We want to sell a house without an agent. What are the pitfalls?

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Q. Mom, 97, moved in with me when COVID happened and we were about to sell her house. We wanted to sell it as is, without a real estate agent. What pitfalls should we be aware of? And where should we put the money after the sale? I think most bank accounts are only insured for $ 150,000.

– Adult child

A. Selling a house is a big job.

For starters, you don’t need a real estate agent to sell your home.

If you are selling your home yourself, the process is known as “For Sale by Owner,” said Marnie Hards, certified financial planner at Aznar Financial Advisors at Morris Plains.

If you do this, you must be prepared to put a lot of time, energy and effort into the process, from marketing and staging the house, answering questions from potential buyers, etc. she declared.

“You will also need to educate yourself about the laws governing land transfers to understand what kind of documents you will need to prepare and who needs to sign them,” she said. “In New Jersey, you’ll need to hire a real estate attorney to take care of the paperwork. There may also be mandatory disclosure laws that would require you to disclose certain characteristics of the home. “

Selling a home without an agent could save you thousands of dollars given that you would typically pay a commission of 5% to 6% of the home’s selling price, she said.

“I understand the temptation to do it yourself in order to avoid what could be quite a high fee, but there are some risks involved in doing it yourself,” Hards said.

First, an agent can discourage their buyers from working with you, as it’s usually more complicated and difficult to close a deal without a professional working on both sides of the deal, she said.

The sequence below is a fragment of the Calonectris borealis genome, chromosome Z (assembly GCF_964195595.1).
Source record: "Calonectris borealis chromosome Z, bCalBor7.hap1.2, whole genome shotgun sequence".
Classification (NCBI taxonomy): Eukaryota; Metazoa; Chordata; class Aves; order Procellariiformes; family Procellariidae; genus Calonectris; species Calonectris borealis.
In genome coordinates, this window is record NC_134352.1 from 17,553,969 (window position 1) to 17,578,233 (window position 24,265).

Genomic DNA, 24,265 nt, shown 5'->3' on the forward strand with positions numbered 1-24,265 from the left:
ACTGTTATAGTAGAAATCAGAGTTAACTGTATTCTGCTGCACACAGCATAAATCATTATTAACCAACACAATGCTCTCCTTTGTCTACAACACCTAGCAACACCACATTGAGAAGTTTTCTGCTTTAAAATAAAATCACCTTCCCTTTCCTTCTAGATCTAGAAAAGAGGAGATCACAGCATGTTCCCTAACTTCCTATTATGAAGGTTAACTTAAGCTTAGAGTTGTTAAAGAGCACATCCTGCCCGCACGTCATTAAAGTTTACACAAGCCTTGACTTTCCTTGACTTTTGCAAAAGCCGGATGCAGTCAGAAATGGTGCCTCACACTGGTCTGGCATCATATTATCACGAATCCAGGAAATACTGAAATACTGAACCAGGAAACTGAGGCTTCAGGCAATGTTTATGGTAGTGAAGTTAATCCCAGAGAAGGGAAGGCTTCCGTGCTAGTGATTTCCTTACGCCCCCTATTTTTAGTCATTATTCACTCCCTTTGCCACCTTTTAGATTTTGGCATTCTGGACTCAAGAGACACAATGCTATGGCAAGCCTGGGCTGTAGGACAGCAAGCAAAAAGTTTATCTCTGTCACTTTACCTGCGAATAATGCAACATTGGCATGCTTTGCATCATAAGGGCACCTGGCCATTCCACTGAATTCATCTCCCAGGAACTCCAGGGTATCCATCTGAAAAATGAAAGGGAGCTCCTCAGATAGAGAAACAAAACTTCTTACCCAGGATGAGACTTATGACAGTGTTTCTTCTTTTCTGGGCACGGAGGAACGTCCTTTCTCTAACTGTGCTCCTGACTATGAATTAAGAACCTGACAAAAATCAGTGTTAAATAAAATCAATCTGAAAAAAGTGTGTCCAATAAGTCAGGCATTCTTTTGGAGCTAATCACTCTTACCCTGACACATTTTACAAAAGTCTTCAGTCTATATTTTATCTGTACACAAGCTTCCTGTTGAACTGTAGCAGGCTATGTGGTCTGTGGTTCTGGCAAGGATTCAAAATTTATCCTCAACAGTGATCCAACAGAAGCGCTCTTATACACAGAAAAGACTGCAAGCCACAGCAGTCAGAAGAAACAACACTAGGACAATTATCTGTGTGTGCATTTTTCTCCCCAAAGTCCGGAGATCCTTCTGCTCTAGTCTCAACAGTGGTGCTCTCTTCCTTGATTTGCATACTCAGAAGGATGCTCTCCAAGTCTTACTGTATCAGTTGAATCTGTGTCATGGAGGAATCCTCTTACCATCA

Depending on how long the house is in your family, it can be an emotional process, Hards said. When you involve a professional, he or she can remain detached and unemotional, which usually leads to better results, she said.

Plus, realtors usually have a much larger network to market your home to, she said.

“Realtors are generally skilled at asking the right questions to determine if the buyer is suitable and qualified,” Hards said. “They also need to be comfortable and knowledgeable in the negotiating process, which can be difficult if you’ve never had to go through this process before.”

Also note that it can be uncomfortable for potential buyers to see a home when the owner is there, she said. Buyers tend to be more likely to spend more time viewing a home if they are working with an independent party, such as a real estate agent.

And finally, the paperwork can be complicated, and a real estate agent should know a lot more than you do, she said.

“If you are in no rush to sell the house you can always try to sell it yourself first and if it gets too expensive you can hire a real estate agent,” she said. “Keep in mind that the average time it takes to sell a house across the country is between 55 and 70 days. “

After you sell the house, if you decide to keep the proceeds in cash instead of investing it, you should consider a high-yield savings account, Hards said.

“Unfortunately, interest rates on savings accounts are quite low, so it’s worth looking for a reasonable return,” Hards said, noting that you can search for the highest interest rates online. “The amount of FDIC insurance depends on the account name. If it is individually titled, you will have $ 250,000 in insurance coverage per bank.

Email your questions to [email protected].

Karin Price Mueller writes on Bamboo column for NJ Advance Media and is the founder of NJMoneyHelp.com. Follow NJMoneyHelp on Twitter @NJMoneyHelp. Find NJMoneyHelp on Facebook. Sign up for NJMoneyHelp.com‘s weekly electronic newsletter.

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